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Home North Carolina Lincoln County City of Lincolnton Historical Markers James Pinckney Henderson 1808-1858

James Pinckney Henderson 1808-1858

NC-182, Lincolnton, NC, USA

Latitude & Longitude: 35° 27' 32.4828", -81° 19' 0.0804"
  North Carolina State Historical Marker
    North Carolina State
Historical Marker
    Marker Text:
"First governor of Texas, 1846-47; U.S. Senator; officer, Mexican War. His birthplace here."
     James Pinckney Henderson, first governor of Texas, was born on March 31, 1809, in Lincolnton, the son of Lawson and Elizabeth Carruth Henderson. Henderson received his early education at Lincoln Academy before studying law privately at the University of North Carolina and receiving his admission to the bar in 1829. Six years later he moved to Canton, Mississippi, where he opened a law practice.

     Shortly after arriving in Mississippi, Henderson expressed an interest in moving to Texas. In 1836 he organized a company of Mississippi volunteers to assist the Texas Revolution, but the Mexicans withdrew from the struggling republic before Henderson’s men arrived. When Sam Houston took office as president of Texas, he first appointed Henderson the republic’s attorney general, and then secretary of state following the death of Stephen F. Austin. A year later Houston sent Henderson to England and France as an emissary seeking recognition for the republic.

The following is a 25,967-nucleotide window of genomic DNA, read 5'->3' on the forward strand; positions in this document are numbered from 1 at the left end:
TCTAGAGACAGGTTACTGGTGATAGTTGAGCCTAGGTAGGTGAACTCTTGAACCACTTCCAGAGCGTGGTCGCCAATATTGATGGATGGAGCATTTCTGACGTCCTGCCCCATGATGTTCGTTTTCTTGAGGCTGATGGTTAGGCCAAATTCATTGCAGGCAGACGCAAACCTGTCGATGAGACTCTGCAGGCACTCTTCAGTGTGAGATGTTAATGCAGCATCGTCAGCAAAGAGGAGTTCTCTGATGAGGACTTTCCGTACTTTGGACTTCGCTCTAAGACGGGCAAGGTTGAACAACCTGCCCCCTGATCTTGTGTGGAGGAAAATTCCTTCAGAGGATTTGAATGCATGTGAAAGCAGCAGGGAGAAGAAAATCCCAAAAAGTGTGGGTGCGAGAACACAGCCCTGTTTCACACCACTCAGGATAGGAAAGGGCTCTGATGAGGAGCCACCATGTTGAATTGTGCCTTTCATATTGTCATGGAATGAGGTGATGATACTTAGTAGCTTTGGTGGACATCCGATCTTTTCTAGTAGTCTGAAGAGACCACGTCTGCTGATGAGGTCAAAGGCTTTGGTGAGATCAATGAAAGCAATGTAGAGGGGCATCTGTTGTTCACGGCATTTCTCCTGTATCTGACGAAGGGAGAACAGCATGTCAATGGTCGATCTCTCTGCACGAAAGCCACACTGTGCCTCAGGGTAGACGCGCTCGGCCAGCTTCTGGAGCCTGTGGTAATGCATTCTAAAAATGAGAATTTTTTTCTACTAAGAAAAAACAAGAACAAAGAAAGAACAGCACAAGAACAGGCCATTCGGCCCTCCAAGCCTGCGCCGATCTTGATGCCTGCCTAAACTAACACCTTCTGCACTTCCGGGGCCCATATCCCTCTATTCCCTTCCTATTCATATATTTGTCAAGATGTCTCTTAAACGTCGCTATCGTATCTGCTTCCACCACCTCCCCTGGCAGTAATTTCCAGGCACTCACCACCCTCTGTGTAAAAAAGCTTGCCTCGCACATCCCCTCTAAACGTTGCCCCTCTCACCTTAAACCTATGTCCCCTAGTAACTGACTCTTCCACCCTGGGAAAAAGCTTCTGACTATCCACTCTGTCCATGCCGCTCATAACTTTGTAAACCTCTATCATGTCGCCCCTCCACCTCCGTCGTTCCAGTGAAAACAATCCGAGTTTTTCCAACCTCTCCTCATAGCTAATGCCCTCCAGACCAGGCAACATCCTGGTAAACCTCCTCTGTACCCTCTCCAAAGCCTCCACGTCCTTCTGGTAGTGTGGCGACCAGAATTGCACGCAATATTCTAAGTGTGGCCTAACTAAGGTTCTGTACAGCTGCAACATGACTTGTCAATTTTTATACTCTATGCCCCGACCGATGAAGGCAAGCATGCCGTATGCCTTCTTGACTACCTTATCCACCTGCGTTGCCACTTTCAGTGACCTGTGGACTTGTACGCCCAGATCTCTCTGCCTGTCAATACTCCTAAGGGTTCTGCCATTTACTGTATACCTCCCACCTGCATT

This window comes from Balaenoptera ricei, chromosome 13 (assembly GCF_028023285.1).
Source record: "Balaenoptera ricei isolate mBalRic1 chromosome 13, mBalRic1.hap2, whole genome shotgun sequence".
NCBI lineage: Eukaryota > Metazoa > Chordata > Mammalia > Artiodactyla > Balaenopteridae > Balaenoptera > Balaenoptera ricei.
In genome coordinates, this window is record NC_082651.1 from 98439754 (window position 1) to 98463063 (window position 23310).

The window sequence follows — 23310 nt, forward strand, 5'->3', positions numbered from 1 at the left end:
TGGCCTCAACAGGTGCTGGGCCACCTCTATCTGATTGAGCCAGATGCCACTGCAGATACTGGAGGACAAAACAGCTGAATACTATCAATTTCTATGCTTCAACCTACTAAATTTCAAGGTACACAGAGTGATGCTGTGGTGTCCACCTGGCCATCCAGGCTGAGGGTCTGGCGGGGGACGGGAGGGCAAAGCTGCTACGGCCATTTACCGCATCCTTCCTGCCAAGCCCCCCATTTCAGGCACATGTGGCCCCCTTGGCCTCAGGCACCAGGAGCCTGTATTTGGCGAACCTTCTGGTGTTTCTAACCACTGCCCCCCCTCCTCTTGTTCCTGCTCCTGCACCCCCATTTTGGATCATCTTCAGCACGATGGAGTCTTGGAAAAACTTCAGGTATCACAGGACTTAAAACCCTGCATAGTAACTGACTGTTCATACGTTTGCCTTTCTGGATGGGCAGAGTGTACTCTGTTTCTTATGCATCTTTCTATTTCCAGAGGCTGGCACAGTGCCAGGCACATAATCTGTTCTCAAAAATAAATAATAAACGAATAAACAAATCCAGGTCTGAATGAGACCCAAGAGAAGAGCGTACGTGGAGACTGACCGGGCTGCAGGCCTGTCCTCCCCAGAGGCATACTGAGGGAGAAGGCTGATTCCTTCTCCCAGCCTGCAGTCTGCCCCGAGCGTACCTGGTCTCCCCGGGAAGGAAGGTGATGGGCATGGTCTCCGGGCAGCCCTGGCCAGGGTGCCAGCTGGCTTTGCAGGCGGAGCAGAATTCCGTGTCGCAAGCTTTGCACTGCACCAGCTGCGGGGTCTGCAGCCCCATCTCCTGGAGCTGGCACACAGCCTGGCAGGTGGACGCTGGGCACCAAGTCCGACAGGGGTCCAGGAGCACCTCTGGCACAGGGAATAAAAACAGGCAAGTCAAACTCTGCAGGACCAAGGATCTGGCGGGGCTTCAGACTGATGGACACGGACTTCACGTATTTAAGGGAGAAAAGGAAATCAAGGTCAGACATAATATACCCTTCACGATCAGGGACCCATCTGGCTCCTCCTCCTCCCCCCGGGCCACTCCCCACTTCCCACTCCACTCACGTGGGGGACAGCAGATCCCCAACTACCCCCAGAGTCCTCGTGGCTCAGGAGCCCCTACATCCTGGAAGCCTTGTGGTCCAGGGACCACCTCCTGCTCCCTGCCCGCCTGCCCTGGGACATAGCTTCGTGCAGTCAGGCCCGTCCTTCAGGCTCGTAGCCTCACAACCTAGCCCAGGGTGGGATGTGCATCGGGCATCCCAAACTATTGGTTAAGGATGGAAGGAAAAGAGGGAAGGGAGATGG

In 1840 Henderson returned to Texas, after marrying a Philadelphia native, Elizabeth Cox, in London while on his mission. The newlyweds settled in San Augustine, producing a family of five children. In 1844, Henderson served as part of the commission that eventually led to Texas being annexed by the United States, and took part in the drafting of the first state constitution. On February 19, 1846, Henderson was elected governor of the new state.

     Shortly after his election, the Mexican War began, and the state legislature granted Henderson a leave of absence to take the field as a major general in the Texas state troops. He led his men at the battle of Monterey, and was one of three American commissioners that accepted the city’s surrender. He then returned to his gubernatorial responsibilities and finished out his term.

     Henderson returned to his law practice after the war, but in 1857 accepted the unexpired term of the late Senator Thomas J. Rusk. While in Washington, D. C. Henderson died of an unrecorded ailment, and was buried in the Congressional Cemetery. He was reinterred in Austin in 1930. Henderson County, Texas, is named for him.

William S. Powell, ed., Dictionary of North Carolina Biography, III (1988), 101-102—sketch by J. Tuffly Ellis
George P.Garrison, ed., Diplomatic Correspondence of the Republic of Texas (1908-1911)
Joseph William Schmitz, Texas Statecraft, 1836-1845 (1941)
Robert Glenn Winchester, James Pinckney Henderson: Texas’ First Governor (1971)
James Pinckney Henderson 1808-1858 Historical Marker Location Map, Lincolnton, North Carolina